'Hip hop organizer' threatens 'serious backlash' if every black Californian doesn’t receive $800,000 reparation payment

Governor Newsom launched a $569 billion reparations plan at the end of November, which recommended that $223,200 be delivered to each black descendant of American slavery who is a resident of California.

Following a meeting of California's Reparations Task Force at Oakland's City Hall on December 14, an activist warned the committee that if they do not comply with his demands for $800,000 to be handed out to black residents there is "going to be a serious backlash."

Deon Jenkins told the task force, which was formed by Governor Newsom in 2020, to compensate black Californians for discriminatory housing practices, that reparation payments should be in line with today's average cost of owning a home in the state, which is estimated to be around $800,000, the Daily Mail reports.

Jenkins, a self-described "hip hop organizer," said in an interview following the public hearing of the task force, that "Either they're going to comply or it's going to be a serious backlash." 

According to the Daily Mail, Jenkins ran for president in 2016 and 2020, and ran for US Senate in California in 2022, all of which were unsuccessful.

"$200,000 is nothing for what my family has contributed to this country," he told the committee earlier in the day. "We built this country, we serve this country, honorably. We need reparations."

Gov. Newsom launched a $569 billion reparations plan at the end of last month, based on the task force panel's recommendation to deliver $223,200 to each black descendant of American slavery who is a resident of California.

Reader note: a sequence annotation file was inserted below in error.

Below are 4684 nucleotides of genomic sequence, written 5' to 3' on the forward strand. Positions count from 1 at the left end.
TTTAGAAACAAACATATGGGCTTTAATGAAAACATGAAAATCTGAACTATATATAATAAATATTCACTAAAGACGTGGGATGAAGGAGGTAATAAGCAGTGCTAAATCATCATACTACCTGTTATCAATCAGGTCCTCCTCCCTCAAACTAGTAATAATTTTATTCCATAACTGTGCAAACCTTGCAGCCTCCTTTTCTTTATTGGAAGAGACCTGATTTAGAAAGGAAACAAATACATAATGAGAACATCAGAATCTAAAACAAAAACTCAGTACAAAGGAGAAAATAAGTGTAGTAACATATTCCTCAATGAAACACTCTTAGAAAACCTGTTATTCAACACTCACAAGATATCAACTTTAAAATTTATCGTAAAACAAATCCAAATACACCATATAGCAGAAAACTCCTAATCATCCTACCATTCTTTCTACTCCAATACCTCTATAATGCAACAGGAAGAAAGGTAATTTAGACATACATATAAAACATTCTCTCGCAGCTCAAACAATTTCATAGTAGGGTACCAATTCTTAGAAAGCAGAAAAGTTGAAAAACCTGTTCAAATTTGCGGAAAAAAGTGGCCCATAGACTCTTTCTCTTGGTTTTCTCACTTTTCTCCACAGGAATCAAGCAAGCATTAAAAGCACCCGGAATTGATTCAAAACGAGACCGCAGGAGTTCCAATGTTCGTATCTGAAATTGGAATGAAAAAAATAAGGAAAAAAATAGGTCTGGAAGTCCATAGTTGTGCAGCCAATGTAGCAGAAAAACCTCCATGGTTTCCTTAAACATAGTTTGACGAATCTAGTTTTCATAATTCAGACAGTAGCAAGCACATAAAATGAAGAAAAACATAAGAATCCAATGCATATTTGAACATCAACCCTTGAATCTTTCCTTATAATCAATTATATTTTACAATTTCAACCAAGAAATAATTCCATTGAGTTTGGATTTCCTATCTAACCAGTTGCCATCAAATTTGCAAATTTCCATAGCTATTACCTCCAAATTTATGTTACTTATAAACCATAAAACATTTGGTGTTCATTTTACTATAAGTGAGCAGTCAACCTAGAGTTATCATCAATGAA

In a speech given before the task force meetings, Jenkins said,"Defense, money, land, grants. Four elements of every society, every nation – a defensive structure, economy, land and having access to that economy."

"If that is not being addressed reparations will not hold," he added. "Reparations – repair is the root word, we cannot have repair if those elements are not addressed."

The chair of the task force, Kamilah V. Moore, gave a series of interviews the day before the public hearings began to clarify some of the misconceptions surrounding the reparations, such as that everyone who applies for the program will receive the full recommended amount.

She confirmed that only people who were impacted by housing discrimination in California between 1933 and 1977 would be eligible to apply for the maximum amount.

"In reality, that number would be minimized when you take into account the fact that the task force decided in March that the community of eligibility would be lineage-based rather than race-based," she said.

The group has until July 1, 2023, to make a decision regarding what reparations will be applied.

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